The Crimson Guard figures in the set were based on the body mold first used for Agent Faces and planned for the cancelled Infiltrate Cobra Island set that was supposed to to include Snake Eyes, Duke and Gung Ho disguised as Crimson Guards. This time around, though, the figure was given a new head. The upside to the Sabotage set was that each of the three figures were slightly different. One had red hair. One had black hair. The final figure featured an African American skin tone. So, for army builders, the set offered the diversity that made the figures less homogeneous. Of course, though, these figures were often displayed with helmets affixed which rendered the differences moot.
In 2005, Hasbro released the red haired figure again in the Toys R Us exclusive Crimson Guard set. This set just included 4 of these figures. The Sabotage figures, though, were slightly different. Below is a comparison photo:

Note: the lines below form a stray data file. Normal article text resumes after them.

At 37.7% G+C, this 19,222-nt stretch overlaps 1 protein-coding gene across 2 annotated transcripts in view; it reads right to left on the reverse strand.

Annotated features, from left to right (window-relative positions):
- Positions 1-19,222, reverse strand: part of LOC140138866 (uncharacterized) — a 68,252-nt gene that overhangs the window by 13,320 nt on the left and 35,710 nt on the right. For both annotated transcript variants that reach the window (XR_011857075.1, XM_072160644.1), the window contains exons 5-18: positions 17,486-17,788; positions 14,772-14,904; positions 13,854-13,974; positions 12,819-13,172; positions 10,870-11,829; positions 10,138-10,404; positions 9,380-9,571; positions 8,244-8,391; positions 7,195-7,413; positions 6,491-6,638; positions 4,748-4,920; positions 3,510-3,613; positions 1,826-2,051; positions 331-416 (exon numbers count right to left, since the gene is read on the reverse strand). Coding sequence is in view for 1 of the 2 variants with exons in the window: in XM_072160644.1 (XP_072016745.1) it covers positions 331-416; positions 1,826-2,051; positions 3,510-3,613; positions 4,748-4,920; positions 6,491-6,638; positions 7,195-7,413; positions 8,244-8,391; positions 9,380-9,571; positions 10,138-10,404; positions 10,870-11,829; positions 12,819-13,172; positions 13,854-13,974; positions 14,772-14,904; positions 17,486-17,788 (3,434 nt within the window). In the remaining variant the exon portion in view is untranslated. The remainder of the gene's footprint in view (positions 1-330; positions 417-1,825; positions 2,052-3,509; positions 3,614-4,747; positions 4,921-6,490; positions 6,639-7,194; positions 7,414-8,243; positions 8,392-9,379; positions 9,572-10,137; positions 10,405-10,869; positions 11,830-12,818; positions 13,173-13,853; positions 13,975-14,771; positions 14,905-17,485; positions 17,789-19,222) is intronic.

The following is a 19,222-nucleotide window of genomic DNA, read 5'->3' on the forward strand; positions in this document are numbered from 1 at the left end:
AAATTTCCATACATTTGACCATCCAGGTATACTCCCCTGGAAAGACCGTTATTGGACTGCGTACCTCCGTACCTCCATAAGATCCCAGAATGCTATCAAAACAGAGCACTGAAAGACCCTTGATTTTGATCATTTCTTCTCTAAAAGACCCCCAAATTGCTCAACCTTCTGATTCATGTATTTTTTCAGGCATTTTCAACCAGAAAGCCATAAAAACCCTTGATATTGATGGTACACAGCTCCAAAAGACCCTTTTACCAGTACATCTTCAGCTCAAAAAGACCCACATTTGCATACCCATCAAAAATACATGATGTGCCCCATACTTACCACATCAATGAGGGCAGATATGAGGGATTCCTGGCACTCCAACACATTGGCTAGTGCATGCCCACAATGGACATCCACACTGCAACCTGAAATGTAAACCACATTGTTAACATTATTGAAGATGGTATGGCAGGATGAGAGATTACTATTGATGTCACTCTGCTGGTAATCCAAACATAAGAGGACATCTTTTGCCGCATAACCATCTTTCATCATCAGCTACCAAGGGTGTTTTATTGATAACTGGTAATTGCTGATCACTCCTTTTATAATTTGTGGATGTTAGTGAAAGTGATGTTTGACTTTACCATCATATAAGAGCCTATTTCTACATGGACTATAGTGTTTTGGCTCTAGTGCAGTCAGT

The first figure is the mail away Agent Faces. Aside from the unique head, Faces has a yellow Cobra sigil, dark cords and silver medallions. The next three figures are from the Crimson Sabotage set. These figures also feature yellow sigils and dark cords. The medallions, though, are also a dark, metallic copper color. The biggest difference is that the Crimson Sabotage figures all feature a Crimson Sabotage insignia on their right arms. The final figure is the Toys R Us exclusive figure. You see the red hair is the same as the Sabotage figure. But, the Toys R Us figure features a golden Cobra sigil. The shoulder cords are significantly lighter as are the medallions. With helmets on, the 5 unique figures are very similar. But, they are different enough to build an army with different ranks or just different units. These subtle differences are nice.